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Catherine Bolton  Identity Verified
Local time: 06:30
Member (2002)
Italian to English
+ ...
Charging half is not enough Jun 30, 2006

This has happened to me once and I told the customer that when I was researching I came across part of the text and gave them a DISCOUNT - but I did not give them the entire bit for free.
After all, you started in good faith and must have spent some time googling before you stumbled across those pages. Your time is certainly worth something! Give them a discount, but don't just factor all those pages out of the equation.
Catherine


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Fan Gao
Australia
Local time: 15:30
Member (2006)
English to Chinese
+ ...
TOPIC STARTER
Yes.. Jun 30, 2006

Henry Hinds wrote:

Is the original an exact translation of what you would like to see in Chinese or not?


The original translator did an excellent job. If the Chinese version wasn't so faithful to the original as this is then we would disregard the original in fear that we wouldn't be presenting a translation at all but an interpretation.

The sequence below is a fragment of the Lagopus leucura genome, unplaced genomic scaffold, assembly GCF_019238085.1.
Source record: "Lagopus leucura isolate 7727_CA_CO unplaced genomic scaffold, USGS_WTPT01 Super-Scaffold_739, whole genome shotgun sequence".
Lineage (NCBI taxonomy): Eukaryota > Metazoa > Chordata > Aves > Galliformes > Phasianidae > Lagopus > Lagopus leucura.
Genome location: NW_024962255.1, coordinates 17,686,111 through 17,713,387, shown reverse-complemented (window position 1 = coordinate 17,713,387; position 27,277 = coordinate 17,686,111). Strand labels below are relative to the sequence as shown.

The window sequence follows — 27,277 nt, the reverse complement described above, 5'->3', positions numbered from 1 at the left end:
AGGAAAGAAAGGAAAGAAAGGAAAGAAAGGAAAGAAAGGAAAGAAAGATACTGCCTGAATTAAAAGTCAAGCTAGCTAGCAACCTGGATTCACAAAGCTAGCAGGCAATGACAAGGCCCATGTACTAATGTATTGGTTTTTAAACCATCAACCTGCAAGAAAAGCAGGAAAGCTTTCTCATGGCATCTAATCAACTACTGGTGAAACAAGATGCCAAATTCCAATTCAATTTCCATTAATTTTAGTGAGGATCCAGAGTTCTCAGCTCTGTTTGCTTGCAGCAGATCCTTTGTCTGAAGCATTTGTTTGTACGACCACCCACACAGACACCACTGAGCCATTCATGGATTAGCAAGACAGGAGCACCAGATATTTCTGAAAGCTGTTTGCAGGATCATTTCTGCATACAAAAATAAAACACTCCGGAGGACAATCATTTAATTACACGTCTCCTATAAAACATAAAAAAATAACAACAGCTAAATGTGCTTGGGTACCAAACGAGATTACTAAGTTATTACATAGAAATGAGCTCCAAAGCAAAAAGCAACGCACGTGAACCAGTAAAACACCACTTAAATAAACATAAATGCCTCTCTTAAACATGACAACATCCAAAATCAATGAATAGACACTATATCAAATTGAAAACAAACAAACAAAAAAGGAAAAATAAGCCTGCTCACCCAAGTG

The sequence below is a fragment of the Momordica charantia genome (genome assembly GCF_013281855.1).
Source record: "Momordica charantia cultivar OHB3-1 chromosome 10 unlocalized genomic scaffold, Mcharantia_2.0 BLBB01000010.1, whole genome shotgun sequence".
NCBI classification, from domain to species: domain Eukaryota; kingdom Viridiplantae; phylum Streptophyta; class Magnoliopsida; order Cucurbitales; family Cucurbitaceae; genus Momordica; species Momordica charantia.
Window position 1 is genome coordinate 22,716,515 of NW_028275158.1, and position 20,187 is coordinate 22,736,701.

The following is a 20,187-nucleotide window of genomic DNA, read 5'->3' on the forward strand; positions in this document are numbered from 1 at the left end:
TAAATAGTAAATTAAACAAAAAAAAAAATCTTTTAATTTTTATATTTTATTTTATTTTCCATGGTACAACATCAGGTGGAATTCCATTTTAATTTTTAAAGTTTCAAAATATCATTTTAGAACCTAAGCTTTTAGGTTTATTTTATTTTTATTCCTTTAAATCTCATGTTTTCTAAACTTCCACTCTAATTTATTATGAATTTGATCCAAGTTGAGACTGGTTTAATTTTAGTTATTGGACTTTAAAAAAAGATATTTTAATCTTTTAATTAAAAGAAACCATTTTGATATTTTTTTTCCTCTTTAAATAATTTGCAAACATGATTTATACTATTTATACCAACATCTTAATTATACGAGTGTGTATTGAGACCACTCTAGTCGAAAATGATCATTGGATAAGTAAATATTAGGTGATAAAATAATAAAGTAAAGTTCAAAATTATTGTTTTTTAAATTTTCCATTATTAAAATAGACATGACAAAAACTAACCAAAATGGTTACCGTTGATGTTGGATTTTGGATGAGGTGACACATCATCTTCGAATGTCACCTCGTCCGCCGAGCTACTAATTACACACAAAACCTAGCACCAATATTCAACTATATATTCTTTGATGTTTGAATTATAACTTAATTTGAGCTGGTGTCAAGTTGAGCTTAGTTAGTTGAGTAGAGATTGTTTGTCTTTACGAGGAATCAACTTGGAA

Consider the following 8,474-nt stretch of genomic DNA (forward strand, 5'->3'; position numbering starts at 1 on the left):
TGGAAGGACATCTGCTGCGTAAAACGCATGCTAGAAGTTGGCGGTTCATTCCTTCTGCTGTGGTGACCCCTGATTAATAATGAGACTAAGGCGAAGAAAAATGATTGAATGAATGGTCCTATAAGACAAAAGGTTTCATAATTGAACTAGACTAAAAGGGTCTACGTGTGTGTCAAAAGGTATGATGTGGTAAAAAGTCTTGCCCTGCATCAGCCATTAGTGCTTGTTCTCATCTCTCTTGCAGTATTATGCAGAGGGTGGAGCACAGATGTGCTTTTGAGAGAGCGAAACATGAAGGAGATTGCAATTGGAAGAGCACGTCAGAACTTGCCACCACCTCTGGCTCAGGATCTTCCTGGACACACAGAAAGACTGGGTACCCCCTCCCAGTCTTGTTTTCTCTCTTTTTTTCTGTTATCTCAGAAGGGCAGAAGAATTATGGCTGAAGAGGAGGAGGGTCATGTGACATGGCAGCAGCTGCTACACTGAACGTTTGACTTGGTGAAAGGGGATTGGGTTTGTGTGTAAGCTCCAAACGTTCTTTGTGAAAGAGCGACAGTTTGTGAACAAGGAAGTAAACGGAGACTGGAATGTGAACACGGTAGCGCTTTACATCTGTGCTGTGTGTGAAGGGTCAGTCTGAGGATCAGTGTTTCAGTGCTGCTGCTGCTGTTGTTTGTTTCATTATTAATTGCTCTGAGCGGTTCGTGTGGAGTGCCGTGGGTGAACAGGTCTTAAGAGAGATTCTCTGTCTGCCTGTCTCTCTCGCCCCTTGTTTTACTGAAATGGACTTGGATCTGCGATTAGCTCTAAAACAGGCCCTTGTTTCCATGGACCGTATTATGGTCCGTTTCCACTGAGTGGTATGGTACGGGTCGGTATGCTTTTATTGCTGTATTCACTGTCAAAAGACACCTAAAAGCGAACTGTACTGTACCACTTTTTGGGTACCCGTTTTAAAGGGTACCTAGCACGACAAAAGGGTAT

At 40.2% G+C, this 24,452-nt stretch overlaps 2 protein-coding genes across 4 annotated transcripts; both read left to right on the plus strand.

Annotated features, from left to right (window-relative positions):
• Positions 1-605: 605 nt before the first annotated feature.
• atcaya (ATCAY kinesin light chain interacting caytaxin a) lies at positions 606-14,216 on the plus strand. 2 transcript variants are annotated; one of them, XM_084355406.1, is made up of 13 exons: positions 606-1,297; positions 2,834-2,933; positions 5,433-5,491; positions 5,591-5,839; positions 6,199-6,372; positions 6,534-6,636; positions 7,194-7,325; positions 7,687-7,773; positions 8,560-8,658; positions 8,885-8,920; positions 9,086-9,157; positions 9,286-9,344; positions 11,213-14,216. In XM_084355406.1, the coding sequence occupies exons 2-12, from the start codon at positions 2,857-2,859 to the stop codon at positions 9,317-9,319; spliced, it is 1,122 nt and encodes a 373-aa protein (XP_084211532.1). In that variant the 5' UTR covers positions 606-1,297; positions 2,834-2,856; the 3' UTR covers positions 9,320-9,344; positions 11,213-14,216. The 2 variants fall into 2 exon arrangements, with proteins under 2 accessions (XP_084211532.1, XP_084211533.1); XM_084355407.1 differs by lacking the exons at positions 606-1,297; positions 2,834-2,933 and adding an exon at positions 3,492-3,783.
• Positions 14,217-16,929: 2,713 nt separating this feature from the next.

I think we should respect the original author and present his article as it was originally written and intended. If we were to re-translate the Chinese back to English for a second time there would no doubt be some changes in usage even though the original meaning would remain.

On top of that if this circle was to continue into the future then the time would come when it would have been translated back and forth so many times that the original meaning would get lost.

In this particular situation I feel we just have to be honest and present the original version to the client.

One thing that does intrigue me is the fact that I know this article has been translated into other languages and they are being translated back into English as we speak. I wonder if these other translators have come across the original version as we did and what they are going to.


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Samuel Murray  Identity Verified
Netherlands
Local time: 06:30
Member (2006)
English to Afrikaans
+ ...